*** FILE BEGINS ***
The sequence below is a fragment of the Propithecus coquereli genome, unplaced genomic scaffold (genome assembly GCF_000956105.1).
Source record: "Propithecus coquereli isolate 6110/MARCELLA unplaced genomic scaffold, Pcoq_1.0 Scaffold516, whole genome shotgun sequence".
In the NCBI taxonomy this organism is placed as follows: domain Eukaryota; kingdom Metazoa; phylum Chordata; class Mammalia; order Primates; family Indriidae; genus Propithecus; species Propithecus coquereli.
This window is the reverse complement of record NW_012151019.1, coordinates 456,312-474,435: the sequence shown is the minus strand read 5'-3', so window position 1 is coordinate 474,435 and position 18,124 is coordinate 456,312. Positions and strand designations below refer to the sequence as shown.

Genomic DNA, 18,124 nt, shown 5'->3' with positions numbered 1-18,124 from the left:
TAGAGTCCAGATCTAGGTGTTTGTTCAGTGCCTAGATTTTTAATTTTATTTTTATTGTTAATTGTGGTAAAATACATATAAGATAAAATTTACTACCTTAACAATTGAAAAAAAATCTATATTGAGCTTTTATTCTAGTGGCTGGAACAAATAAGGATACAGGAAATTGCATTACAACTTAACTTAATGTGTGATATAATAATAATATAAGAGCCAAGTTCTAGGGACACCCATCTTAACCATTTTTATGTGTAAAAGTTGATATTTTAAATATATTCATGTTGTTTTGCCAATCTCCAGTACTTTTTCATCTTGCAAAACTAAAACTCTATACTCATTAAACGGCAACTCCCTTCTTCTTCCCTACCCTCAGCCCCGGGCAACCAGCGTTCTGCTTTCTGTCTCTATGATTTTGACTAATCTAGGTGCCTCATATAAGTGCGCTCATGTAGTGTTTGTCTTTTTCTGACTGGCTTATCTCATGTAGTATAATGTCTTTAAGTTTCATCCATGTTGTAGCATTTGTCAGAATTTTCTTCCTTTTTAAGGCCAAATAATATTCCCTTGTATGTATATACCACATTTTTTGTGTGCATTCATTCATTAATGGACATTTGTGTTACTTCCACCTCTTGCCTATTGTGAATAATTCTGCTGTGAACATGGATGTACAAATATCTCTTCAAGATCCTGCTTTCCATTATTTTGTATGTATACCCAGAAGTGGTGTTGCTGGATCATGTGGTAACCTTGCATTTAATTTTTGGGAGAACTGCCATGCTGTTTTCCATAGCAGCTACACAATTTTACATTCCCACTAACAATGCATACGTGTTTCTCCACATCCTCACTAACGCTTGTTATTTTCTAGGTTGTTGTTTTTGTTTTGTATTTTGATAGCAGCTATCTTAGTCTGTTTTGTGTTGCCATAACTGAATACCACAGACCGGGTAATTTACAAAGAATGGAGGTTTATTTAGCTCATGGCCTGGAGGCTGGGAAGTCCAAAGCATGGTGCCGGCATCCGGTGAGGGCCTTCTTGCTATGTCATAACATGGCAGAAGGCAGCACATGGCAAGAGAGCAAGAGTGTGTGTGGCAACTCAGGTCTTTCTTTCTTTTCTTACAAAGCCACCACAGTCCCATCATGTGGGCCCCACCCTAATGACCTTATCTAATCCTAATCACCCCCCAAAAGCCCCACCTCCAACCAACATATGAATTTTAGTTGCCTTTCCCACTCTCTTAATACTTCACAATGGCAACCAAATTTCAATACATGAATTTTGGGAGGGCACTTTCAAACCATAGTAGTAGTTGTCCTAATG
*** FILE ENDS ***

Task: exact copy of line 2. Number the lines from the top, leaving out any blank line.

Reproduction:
Source record: "Propithecus coquereli isolate 6110/MARCELLA unplaced genomic scaffold, Pcoq_1.0 Scaffold516, whole genome shotgun sequence".